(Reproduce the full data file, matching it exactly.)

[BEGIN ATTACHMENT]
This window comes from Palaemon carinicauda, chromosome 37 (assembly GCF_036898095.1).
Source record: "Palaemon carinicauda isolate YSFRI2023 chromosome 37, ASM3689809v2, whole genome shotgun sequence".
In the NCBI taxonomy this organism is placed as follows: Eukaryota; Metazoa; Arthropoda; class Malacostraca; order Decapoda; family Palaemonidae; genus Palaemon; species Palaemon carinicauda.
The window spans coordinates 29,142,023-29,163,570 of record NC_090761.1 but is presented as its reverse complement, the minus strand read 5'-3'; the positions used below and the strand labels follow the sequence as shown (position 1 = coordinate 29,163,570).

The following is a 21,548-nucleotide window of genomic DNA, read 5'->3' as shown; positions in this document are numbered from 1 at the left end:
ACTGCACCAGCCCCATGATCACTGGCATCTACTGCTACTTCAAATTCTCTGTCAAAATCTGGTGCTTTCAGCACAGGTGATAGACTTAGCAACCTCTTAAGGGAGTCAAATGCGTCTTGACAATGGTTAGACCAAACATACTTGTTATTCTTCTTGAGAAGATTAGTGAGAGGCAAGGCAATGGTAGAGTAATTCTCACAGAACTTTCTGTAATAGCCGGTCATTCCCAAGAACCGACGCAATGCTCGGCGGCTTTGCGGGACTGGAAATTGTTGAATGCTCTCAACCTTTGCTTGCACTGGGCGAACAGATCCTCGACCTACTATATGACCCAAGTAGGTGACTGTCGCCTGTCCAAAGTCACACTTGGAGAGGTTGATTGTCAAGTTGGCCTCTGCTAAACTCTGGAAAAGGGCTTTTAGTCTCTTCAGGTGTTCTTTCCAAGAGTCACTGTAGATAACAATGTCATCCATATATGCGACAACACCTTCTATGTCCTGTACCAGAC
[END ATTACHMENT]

This window comes from Palaemon carinicauda, chromosome 37 (assembly GCF_036898095.1).
Source record: "Palaemon carinicauda isolate YSFRI2023 chromosome 37, ASM3689809v2, whole genome shotgun sequence".
In the NCBI taxonomy this organism is placed as follows: Eukaryota; Metazoa; Arthropoda; class Malacostraca; order Decapoda; family Palaemonidae; genus Palaemon; species Palaemon carinicauda.
The window spans coordinates 29,142,023-29,163,570 of record NC_090761.1 but is presented as its reverse complement, the minus strand read 5'-3'; the positions used below and the strand labels follow the sequence as shown (position 1 = coordinate 29,163,570).

The following is a 21,548-nucleotide window of genomic DNA, read 5'->3' as shown; positions in this document are numbered from 1 at the left end:
ACTGCACCAGCCCCATGATCACTGGCATCTACTGCTACTTCAAATTCTCTGTCAAAATCTGGTGCTTTCAGCACAGGTGATAGACTTAGCAACCTCTTAAGGGAGTCAAATGCGTCTTGACAATGGTTAGACCAAACATACTTGTTATTCTTCTTGAGAAGATTAGTGAGAGGCAAGGCAATGGTAGAGTAATTCTCACAGAACTTTCTGTAATAGCCGGTCATTCCCAAGAACCGACGCAATGCTCGGCGGCTTTGCGGGACTGGAAATTGTTGAATGCTCTCAACCTTTGCTTGCACTGGGCGAACAGATCCTCGACCTACTATATGACCCAAGTAGGTGACTGTCGCCTGTCCAAAGTCACACTTGGAGAGGTTGATTGTCAAGTTGGCCTCTGCTAAACTCTGGAAAAGGGCTTTTAGTCTCTTCAGGTGTTCTTTCCAAGAGTCACTGTAGATAACAATGTCATCCATATATGCGACAACACCTTCTATGTCCTGTACCAGAC